The recent Google Reader fiasco reminded me of something I’ve been too lazy to take care of for too long: my blog, which I started back in 2006, was still being hosted on Google’s Blogger. Now here’s a question for you: how long before Google decides all blogging should be done on Google+? Ridiculous question? I don’t know. I don’t feel like taking chances with Google anymore. But what are the alternatives?

A graphic showing the Blogger logo and an arrow pointing to the Octopress logo.

When WordPress feels like an overkill

WordPress was an obvious answer. I love WordPress. It’s really powerful and it’s what we use over at Mobitel Tehnik. But is it really what my small blog, where I probably know most readers by name, needs?

Not to mention that “WordPress” isn’t such a clear answer. You can decide to self-host WordPress, which is something I’m way too lazy to do. I don’t want to deal with databases, with updates (I’m way too likely to click “Remind me later”) and all that stuff.

A free blog wasn’t a good answer either as I wanted to use a custom domain and have some customization options. After all, what’s the point of WordPress if you can’t have your own plugins?

That leaves paying someone else to do all the work of hosting and maintaining WordPress for me. While I fully support paying people for their trouble, I was again wondering if this little blog of mine is worth it. On bad years, I barely write more than 10 posts total! And I don’t really need things like scheduling and countless categories and tags…

Here come GitHub Pages and Octopress!

And while I was pondering the big questions of life and my future blog hosting needs, I stumbled upon Octopress, which defines itself as a “blogging framework for hackers”. I don’t really define myself as a hacker, but the proposition was tempting: Octopress is an easier way to set up Jekyll, “the blog aware static site generator powering Github Pages”. I started playing with GitHub Pages recently and immediately fell in love with how easy and fast is to host static HTML files there.

So, Octopress is free, can be hosted on GitHub Pages, is super fast because it’s all static in the end, it’s totally customizable, and even has plugins? Sounds good, let’s give it a try!

Thanks to my recent Rails Girls adventures, my MacBook Pro was already equipped with Ruby and Git, which made the Octopress really easy to setup. Deploying the blog was also relatively easy with GitHub Pages, and before I knew it, I already had my new subdomain pointing to my Octopress blog.

The challenges and joys of having a geeky blog

I’m not saying this is something I recommend to everyone. I’m still finding my way around the command-line, as it hasn’t really been part of my usual workflow until now. But that’s precisely the point for me. I’m teaching myself something new and I don’t ever remember having so much fun (and little frustrations) while setting up a blog!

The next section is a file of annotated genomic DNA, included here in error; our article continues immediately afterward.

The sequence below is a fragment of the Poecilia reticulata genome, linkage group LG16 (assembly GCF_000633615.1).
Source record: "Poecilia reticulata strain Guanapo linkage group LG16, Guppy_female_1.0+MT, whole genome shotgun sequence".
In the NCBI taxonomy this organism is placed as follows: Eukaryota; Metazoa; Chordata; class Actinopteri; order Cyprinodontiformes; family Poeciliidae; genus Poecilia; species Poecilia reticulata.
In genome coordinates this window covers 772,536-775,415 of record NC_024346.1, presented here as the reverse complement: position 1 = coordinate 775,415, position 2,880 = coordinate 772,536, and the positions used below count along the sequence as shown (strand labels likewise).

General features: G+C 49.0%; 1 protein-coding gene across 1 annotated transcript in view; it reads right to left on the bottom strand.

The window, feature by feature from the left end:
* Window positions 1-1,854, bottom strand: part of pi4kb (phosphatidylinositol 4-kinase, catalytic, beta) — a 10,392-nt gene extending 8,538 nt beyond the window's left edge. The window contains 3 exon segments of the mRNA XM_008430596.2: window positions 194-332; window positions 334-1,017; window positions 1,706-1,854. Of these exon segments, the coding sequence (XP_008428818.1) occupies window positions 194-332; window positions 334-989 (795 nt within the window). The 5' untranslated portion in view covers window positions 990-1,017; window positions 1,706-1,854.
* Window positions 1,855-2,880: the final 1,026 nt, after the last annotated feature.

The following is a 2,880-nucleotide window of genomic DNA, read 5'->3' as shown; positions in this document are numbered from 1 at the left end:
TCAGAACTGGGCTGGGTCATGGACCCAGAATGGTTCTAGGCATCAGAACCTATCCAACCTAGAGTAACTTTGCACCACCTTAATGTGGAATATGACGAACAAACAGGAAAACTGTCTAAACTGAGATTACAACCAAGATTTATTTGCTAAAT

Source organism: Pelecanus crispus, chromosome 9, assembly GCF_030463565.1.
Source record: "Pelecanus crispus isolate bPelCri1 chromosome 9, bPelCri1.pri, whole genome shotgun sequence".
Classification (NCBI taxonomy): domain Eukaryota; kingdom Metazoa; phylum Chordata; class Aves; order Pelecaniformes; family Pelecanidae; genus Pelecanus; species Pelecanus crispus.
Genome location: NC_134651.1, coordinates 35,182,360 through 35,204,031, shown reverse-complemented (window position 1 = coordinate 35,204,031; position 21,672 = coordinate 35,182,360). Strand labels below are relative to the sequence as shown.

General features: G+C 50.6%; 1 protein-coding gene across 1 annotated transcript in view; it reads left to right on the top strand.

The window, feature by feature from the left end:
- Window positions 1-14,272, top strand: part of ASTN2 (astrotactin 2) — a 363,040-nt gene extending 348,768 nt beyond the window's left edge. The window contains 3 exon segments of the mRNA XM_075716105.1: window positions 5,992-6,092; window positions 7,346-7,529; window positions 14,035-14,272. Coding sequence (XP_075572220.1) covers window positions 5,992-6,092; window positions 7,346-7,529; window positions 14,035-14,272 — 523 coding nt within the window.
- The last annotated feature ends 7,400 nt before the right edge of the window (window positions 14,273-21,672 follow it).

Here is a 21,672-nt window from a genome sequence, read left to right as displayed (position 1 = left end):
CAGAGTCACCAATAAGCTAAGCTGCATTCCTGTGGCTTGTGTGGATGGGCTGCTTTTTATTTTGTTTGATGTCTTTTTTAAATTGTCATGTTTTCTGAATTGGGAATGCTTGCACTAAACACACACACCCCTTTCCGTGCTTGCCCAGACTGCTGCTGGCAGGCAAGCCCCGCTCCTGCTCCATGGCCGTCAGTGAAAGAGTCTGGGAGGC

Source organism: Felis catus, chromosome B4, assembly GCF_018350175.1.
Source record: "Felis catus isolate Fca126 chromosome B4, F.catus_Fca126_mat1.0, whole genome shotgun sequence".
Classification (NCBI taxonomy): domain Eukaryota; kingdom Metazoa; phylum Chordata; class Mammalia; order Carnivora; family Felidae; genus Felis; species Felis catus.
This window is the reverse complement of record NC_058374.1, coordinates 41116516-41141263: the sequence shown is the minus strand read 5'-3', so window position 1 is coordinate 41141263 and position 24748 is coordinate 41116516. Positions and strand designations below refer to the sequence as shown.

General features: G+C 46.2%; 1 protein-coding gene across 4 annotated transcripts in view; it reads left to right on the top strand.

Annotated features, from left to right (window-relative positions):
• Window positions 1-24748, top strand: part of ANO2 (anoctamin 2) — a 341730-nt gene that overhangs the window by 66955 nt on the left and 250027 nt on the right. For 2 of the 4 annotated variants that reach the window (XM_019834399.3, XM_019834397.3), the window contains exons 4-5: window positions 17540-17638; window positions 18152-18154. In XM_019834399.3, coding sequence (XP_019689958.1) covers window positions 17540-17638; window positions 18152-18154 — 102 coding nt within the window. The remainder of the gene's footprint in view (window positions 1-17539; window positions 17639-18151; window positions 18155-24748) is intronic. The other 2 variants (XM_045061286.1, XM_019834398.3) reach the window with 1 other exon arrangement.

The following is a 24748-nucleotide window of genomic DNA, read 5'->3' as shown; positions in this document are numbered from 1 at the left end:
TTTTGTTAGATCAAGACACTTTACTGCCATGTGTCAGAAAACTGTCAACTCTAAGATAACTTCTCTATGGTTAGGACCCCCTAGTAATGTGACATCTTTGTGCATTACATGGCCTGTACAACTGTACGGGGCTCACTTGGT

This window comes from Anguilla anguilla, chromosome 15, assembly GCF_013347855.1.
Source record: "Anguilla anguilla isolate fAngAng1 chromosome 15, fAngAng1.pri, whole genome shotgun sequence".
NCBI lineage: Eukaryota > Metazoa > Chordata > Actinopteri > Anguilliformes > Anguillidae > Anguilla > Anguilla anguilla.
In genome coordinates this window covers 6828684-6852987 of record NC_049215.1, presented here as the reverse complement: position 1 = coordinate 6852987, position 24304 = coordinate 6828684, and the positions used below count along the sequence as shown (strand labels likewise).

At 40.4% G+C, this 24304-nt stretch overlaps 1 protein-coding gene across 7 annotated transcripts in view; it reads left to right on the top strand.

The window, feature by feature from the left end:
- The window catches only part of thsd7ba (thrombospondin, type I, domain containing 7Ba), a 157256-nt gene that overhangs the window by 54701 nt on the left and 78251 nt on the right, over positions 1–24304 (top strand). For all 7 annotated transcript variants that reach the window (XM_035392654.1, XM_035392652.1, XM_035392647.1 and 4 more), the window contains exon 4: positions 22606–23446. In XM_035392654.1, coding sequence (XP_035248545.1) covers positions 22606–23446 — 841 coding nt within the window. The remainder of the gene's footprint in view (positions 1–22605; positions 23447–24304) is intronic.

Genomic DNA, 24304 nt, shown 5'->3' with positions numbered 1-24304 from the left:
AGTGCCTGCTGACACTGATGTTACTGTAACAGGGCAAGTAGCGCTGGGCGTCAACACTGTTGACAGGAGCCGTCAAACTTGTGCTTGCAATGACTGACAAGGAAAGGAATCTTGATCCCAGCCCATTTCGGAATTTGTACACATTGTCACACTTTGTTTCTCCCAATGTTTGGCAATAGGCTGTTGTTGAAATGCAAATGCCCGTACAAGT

The tricky part was moving my posts to Blogger from Octopress. Why did I want that, why not just start fresh? Because I wanted a relatively future proof backup that I can control. It’s not just on GitHub for everyone to explore, it’s also on my hard drive in nicely organized files. I even got the chance to clean up the mess that was my Blogger tags; I now use only 4 basic categories, everything else will be found with search.

I was surprised to find out that getting the content out from Blogger was pretty easy - hit Export and you get one big XML file. The import script for Octopress was also easy to use once I got all the gems properly installed. Sure, the gems part got a bit tricky, but not impossible thanks to my new favorite website Stack Overflow.

And then I started playing with the import script. For that I had to pretend to speak Ruby (again, Stack Overflow plus the Ruby Documentation to the rescue). There are two main things I added to the script:

  • custom permalinks for imported blog posts that mirror those on the original Blogger blog and
  • information about where the blog post was originally published that I added at the end of each blog post.

Because I’m too lazy to go through every post to make sure it looks ok, I decided to keep the old Blogger blog alive as a reference. I don’t really have any meaningful SEO to obsess about, so I decided not to worry about redirects, I’ll just add a simple disclaimer about the new location on the old blog.

I held my breath while I committed the update with imported Blogger posts, but everything seems to be working just fine. The final piece of the puzzle was migrating Disqus comments, which couldn’t be easier. Thanks to my foresight of perfectly mapping the links of old Blogger posts to new ones on Octopress, it literally took a few clicks for Disqus to take care of everything. Pure magic!

A happy ending? Maybe.

And so, here we are now. I am writing this blog post in Markdown in my beloved iA Writer, where all my blog drafts are made anyway. And when I’ll be happy with the text, I’ll fire up my Terminal, rake deploy, git commit and all that stuff, and you’ll be served this page from GitHub pages. Totally geeky. And for the record, I just want to say that I love the internet and all the good folks that wrote all the wonderful open source software that made this moment possible for me.

If you’ve got any questions about the transition, let me know. Otherwise I hope you’ll enjoy the new place as much as I do. I know it isn’t very pretty yet. I still have to start poking around the design drawer, so I promise it will also get better looking in time.